URGING AWARENESS BY CERTAIN STATE AGENCIES OF CHANGING TECHNOLOGIES, INCLUDING DRONES, THAT MAY AFFECT WILDLIFE AND REQUESTING A STUDY TO RECOMMEND METHODS FOR THE PROTECTION OF WILDLIFE FROM DRONES.
WHEREAS, a drone is an unmanned device used or designed for navigation or flight that is guided remotely or by an onboard computer or control system; and
WHEREAS, while there are many positive uses for drones, such as scientific monitoring and research, search and rescue and forest fire detections, drones have been shown to be harmful to wildlife populations; and
WHEREAS, drones can change the natural behavior of wildlife by separating mothers from their young, disrupting animals while they are trying to eat or sleep, disturbing nests and causing stampedes and other behaviors; and
WHEREAS, wildlife can be injured when attempting to escape or avoid drone activity; and
WHEREAS, Alaska, Colorado and Montana have banned the use of drones for hunting and fishing; and
WHEREAS, many national parks, including Carlsbad caverns, Yosemite, Olympic, Grand Canyon, Arches, Zion and Canyonlands national parks, have banned drones completely; and
WHEREAS, hunting and fishing activities bring more than six hundred thirteen million dollars ($613,000,000) annually to New Mexico; and
WHEREAS, prohibiting the use of drones for hunting and fishing protects the “fair chase” principle of hunting and helps keep alive the tradition of ethical hunting in New Mexico; and
WHEREAS, the state game commission recently passed a rule protecting game mammals, game birds, game fish, fur-bearing animals and endangered species from drones used for hunting, fishing and other activities; and
WHEREAS, protecting wildlife from drones helps keep New Mexico’s wildlife populations safe, stable and healthy; and
WHEREAS, other state agencies with wildlife responsibilities include the state parks division of the energy, minerals and natural resources department and the state land office;
NOW, THEREFORE, BE IT RESOLVED BY THE HOUSE OF REPRESENTATIVES OF THE STATE OF NEW MEXICO that all state entities with wildlife responsibilities be encouraged to stay aware of changing technologies, including drones, that may affect wildlife; and
BE IT FURTHER RESOLVED that the state parks division of the energy, minerals and natural resources department be requested to recommend methods for the protection of wildlife from drones; and
BE IT FURTHER RESOLVED that copies of this memorial be transmitted to the director of the department of game and fish, the chair of the state game commission, the director of the state parks division of the energy, minerals and natural resources department and the commissioner of public lands.
FAQ on New Mexico Law and Drones
If you do not see your question, or an answer to it, listed below, feel free to get in touch with us and we’ll gladly give you one.
Is a drone/UAS considered the same as a model aircraft?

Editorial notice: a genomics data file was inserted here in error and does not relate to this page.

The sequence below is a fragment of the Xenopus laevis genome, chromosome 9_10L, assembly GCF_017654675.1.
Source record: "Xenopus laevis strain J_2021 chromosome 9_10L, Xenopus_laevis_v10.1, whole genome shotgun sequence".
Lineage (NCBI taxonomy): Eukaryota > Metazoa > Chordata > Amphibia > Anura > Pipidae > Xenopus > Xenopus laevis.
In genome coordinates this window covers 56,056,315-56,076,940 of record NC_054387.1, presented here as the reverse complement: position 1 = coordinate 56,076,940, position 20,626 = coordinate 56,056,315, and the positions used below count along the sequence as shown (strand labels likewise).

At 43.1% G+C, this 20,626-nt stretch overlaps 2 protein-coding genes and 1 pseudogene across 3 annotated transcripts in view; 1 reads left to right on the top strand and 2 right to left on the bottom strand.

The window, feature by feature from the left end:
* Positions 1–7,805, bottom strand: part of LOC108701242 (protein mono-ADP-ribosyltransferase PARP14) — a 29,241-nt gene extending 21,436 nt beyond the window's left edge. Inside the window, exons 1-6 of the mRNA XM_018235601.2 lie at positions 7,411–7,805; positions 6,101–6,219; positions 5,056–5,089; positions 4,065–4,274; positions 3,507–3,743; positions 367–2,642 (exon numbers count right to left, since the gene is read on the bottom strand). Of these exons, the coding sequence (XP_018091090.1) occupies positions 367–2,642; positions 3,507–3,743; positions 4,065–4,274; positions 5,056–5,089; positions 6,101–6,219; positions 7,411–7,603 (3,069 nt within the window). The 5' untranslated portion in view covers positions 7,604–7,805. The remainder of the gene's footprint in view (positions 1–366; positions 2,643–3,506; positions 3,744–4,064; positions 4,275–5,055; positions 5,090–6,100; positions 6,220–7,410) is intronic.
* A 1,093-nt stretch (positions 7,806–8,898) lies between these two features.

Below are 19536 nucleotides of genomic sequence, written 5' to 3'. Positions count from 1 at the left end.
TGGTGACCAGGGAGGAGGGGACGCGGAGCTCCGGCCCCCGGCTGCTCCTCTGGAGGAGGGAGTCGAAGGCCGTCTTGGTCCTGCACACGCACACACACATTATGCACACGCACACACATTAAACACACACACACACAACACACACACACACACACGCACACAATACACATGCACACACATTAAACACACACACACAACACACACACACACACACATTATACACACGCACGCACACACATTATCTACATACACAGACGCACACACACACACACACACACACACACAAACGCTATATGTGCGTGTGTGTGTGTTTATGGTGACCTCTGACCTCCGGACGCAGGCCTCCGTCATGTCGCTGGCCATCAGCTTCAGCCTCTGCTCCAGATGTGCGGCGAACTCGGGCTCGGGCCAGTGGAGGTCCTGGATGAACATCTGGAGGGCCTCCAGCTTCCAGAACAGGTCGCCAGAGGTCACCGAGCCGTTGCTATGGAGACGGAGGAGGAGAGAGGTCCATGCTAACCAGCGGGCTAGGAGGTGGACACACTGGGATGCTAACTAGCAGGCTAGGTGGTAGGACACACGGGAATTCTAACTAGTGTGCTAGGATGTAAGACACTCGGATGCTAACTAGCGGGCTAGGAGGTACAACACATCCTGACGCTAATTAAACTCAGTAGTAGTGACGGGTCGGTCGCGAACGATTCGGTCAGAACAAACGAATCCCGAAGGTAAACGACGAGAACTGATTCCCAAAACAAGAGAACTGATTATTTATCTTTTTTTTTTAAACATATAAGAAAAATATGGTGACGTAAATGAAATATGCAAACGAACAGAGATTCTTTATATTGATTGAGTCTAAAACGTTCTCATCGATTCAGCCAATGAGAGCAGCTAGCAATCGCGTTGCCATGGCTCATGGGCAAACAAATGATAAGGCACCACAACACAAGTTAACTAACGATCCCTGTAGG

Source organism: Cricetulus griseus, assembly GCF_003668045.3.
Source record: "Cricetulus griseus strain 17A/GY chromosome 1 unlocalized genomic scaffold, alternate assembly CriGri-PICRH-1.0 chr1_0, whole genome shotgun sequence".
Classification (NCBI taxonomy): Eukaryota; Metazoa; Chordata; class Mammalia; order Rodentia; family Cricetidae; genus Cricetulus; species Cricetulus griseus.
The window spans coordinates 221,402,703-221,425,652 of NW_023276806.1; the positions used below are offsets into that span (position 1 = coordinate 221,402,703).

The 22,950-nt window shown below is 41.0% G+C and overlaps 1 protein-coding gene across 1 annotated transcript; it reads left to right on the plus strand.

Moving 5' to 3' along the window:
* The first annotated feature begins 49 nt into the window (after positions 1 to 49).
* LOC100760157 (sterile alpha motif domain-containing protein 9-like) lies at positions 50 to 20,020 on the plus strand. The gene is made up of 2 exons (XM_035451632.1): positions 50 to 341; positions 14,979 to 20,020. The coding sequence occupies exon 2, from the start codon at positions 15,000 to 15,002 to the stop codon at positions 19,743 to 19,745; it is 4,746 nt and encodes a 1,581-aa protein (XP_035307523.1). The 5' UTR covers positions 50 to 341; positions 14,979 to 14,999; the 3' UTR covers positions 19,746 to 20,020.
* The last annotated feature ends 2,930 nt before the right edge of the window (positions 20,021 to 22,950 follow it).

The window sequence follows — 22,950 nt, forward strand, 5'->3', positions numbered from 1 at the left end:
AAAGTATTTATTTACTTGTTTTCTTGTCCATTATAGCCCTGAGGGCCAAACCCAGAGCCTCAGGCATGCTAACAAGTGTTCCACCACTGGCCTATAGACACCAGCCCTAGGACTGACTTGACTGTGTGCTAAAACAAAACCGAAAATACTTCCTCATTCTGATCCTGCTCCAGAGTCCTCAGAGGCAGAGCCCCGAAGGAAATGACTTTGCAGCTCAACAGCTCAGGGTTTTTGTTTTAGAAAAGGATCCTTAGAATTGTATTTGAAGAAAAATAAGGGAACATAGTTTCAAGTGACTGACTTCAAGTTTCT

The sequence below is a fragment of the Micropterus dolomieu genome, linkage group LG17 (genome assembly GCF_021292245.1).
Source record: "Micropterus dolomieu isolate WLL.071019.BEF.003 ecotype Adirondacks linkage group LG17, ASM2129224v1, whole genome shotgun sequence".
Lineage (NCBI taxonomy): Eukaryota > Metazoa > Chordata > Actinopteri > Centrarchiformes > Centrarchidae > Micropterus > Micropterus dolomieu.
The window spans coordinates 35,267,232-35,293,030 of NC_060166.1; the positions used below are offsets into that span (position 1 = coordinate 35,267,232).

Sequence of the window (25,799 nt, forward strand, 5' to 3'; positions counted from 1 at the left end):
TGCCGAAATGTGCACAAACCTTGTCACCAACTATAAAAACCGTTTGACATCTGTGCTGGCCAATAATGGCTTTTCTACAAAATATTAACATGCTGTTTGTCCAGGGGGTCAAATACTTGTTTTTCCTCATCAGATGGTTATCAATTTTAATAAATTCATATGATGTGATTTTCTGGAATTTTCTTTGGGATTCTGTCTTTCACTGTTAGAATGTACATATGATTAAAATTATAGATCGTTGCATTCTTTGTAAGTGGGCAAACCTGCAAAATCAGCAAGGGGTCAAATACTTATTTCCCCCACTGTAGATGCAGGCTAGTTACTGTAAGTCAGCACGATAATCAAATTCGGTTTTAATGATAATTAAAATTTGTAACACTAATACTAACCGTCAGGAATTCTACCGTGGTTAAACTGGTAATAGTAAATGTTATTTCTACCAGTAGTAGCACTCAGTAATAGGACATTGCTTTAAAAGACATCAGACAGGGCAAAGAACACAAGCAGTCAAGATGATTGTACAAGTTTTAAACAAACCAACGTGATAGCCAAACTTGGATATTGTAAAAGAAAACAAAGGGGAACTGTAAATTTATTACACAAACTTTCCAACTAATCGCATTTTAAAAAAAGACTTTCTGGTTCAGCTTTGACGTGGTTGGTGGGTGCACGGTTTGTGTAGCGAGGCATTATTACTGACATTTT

The United States Congress has defined and concluded that a model aircraft is only considered a drone or a UAS when the following points are met:
- It’s flown for recreational purposes or as a hobby and not for any business or commercial reasons
- It’s flown within visible distance, meaning being able to see it at all times, of the individual operating it
- It’s capable of sustaining flight within the atmosphere, meaning that it can fly
If your model aircraft, regardless of whether or not you acquired it pre-built or built it yourself, meets the above points to your knowledge, it’s considered a drone/UAS.
What is the Small UAS Rule?
The Small UAS Rule requires those who have unmanned aircraft systems, or UAS, that weigh less than 55 pounds, payload included, to register their aircraft with the FAA. This only applies to recreational or hobby fliers and not commercial drone use, however.
Is the FAA’s Small UAS Rule still in effect?
Yes, it has been in effect from August 29th of 2016 and is still in effect at this time of writing.
Do I have to carry my Certificate of Aircraft Registration while flying my UAS at all times?
Yes, you must have the registration certificate from the FAA at all times during flight operation. In accordance with federal law, all UAS operators must show their certificate of registration to any local, state, or federal law enforcement officer when they are asked to do so.
What do I do for registration if my UAS is over the 55-pound limit?
If your UAS weighs more than 55 pounds, including payload, you will need to register it by clicking here.
Drone Laws in New Mexico
Knowing the laws, regulations, restrictions, etc., regarding drones in your state is extremely important. Remember to educate yourself, follow the rules, fly safely and responsibly, and have fun!
Mike is an online entrepreneur and digital marketing specialist who also loves flying drones. He has owned and managed Dronethusiast since 2015 and enjoys writing reviews and analyzing different topics in the fast moving Drone technology space. Along with the editorial team at Dronethusiast Mike spends hundreds of hours each year analyzing and studying different drones and their tech specs to help consumers find the best products for their needs. Contact Mike by using the Dronethusiast.com Contact page or reach out at email@example.com.